Tuesday, December 11, 2018

"Strange and Stirring"

I could be wrong, but ...

I have noted some resonance between the Methodist church of the reconstruction era and the United Methodist Church of the marriage equality era. I wonder if the legalization of same-sex marriage in the United States in June of 2015 might just be as significant a moment for the church as emancipation was in January of 1863. Certainly not in the particulars, but a pivotal moment theologically nonetheless.

A phrase has been recurring in my mind just lately - “The Times Were Strange and Stirring.” It’s the title of a book by Reginald Hildebrand about the history of the church in the time just after the Civil War. In it, he summarizes Methodist responses to recently liberated slaves. In the introduction, Hildebrand writes:

“The emancipation of black southerners was both conventional and radical. It was conventional in the sense that, in their quest for freedom, the freedpeople did not try to alter the commonly held understandings of what that term meant. They did not challenge the fundamental political, social, or economic ideals of the American republic. Southern blacks wanted to direct their own lives: they wanted to have secure families, to be educated, to own property, to be protected by the law, and to participate in the political process. In short, their aspirations were very traditional. On the other hand, emancipation was radical in the sense that it challenged the omnipresent, multifaceted ideology of white supremacy which posited that blacks should be subordinate to whites in all areas of life. Some emancipationists tried to finesse that ideology by allowing freedom to be mediated through white paternalism. Others insisted on confronting the ideology head-on through a kind of black nationalism. Still others believed that the ideology of white supremacy could be transcended, and they tried to construct a new social order in which color would play no significant part.”(Hildebrand, p. xiv-xv, underlines are mine)

In many ways, marriage equality is also both conventional and radical. It is quite conventional in that same-sex couples want to raise families, to have jobs, to live equally under the law, to have a say in the way their communities function. And in another way, marriage equality is similarly quite radical in that it challenges long-held beliefs of heteronormativity that assume the exclusive validity of heterosexuality and the duality of complementary gender roles. I hear a definite resonance with Hildebrand’s observations around emancipation.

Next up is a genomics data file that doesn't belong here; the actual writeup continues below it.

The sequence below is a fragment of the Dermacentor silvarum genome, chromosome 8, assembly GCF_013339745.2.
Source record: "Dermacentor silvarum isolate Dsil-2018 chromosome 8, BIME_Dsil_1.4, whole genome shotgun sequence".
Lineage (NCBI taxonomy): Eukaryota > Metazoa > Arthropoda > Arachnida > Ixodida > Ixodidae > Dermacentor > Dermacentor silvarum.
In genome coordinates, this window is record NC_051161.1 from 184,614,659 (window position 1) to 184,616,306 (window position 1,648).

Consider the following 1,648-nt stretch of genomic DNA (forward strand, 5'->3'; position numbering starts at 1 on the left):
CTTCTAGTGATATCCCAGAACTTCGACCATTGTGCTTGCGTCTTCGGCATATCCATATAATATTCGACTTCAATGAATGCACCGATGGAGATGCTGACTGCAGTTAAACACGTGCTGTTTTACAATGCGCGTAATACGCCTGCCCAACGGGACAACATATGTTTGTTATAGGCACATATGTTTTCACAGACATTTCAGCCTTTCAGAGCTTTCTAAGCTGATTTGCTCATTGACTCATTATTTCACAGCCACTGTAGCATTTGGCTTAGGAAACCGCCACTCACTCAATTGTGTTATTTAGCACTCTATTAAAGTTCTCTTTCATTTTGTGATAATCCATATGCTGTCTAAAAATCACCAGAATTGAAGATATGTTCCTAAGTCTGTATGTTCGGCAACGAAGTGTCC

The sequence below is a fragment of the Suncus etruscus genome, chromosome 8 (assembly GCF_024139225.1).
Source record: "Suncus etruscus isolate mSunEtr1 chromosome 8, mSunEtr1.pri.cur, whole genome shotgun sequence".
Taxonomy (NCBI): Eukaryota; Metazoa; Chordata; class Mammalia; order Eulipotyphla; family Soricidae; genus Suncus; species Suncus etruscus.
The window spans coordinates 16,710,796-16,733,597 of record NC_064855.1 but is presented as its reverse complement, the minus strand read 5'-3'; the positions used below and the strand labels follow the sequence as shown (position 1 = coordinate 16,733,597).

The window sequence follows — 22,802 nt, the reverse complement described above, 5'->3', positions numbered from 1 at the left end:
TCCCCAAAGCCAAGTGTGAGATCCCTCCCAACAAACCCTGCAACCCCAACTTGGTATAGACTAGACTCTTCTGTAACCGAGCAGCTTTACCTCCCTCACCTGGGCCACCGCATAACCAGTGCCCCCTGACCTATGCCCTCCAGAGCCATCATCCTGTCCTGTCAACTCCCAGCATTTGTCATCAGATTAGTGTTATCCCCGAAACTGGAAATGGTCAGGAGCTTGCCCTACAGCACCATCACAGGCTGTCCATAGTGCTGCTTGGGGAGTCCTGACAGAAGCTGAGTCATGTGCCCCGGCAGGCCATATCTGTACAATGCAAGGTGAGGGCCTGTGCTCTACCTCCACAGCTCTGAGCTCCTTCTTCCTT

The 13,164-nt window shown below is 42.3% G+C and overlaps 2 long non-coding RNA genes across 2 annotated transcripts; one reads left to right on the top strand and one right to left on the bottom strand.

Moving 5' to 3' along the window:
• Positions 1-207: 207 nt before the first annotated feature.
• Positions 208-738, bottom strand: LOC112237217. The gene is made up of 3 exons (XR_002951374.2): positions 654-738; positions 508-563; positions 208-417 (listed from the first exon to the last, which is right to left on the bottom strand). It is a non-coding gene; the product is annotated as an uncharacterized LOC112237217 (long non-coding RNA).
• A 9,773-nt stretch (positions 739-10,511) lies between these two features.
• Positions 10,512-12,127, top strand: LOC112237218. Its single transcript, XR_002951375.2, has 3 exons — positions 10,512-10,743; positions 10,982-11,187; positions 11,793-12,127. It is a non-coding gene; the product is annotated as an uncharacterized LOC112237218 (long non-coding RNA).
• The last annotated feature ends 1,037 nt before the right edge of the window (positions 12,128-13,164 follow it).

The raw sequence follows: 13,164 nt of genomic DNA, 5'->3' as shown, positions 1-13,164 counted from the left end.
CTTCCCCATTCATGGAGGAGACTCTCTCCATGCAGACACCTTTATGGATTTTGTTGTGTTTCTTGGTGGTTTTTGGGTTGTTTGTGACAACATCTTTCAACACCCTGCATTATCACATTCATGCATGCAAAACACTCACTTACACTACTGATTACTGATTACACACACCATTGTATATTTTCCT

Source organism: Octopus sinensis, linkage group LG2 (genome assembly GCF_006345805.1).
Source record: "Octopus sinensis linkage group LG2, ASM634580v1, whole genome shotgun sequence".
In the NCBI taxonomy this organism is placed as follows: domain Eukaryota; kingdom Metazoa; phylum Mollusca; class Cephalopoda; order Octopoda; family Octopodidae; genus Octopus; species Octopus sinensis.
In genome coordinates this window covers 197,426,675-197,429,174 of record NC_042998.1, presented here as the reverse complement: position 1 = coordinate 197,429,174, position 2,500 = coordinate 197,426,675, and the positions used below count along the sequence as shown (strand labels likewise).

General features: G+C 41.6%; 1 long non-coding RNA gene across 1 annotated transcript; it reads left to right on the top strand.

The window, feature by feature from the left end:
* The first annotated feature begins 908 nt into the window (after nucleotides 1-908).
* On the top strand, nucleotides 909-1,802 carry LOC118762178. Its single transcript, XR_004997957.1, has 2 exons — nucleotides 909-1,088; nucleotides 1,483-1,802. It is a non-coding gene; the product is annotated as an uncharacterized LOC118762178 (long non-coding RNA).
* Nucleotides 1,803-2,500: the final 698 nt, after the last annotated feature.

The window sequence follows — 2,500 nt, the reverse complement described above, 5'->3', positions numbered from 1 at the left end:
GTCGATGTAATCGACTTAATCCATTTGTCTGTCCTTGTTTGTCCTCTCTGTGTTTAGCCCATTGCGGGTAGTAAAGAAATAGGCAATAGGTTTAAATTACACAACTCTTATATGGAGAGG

Further, Hildebrand notes three Methodist ecclesiological responses to emancipation. In his terms they are “white paternalism,” “black nationalism,” and “a new social order.” I see more connections here with the way churches have responded to people who are gay in the “marriage equality” era.

There is a kind of “straight paternalism” in churches with an ecclesiology that says that gay people are welcome because all sinners are welcome. And if we all will confess and repent then we will be saved. A church with such a theology can claim to be acting in love for people who are gay, out of a desire to save them from God’s punishment. The most drastic manifestation of “straight paternalism” is conversion therapy.

Secondly, it isn’t nationalism, but there is a distinct ecclesiology in churches whose theology is focused on issues pertaining to homosexuality to the exclusion of any other concerns. There is a perfectly understandable righteous indignation born of years of oppression, discrimination, and violence. The confidence, aggression, and energy of this theology will not rest until there is complete liberation from even the smallest hint of homophobia.

And finally there is a “new social order” type of ecclesiology that seeks to completely transcend homophobic ideology and to be a church in which sexual orientation plays no significant part. Churches with this theological perspective may address questions of marriage and ordination of people who are gay very selectively, if at all. Full inclusion is assumed, but not advertised.

It must be said that there is an obvious and crucial distinction to be made. The Methodist movement had already splintered into multiple denominations by the time emancipation came, and examination of the ecclesiology of that time consists in comparing different denominations, among them the AME, AME Zion, CME, ME North, and ME South churches. In the post-marriage-equality era, we are mostly talking about differing ecclesiologies within one denomination, in my particular case within the United Methodist Church.

If I had more time, I would love to be able to research more fully, and write more extensively about the post-marriage-equality church. The thoughts I have jotted above are really just ideas rumbling around in my noodle, and still very much in the early stages of development. It seems to me that there is something there, but I could be wrong.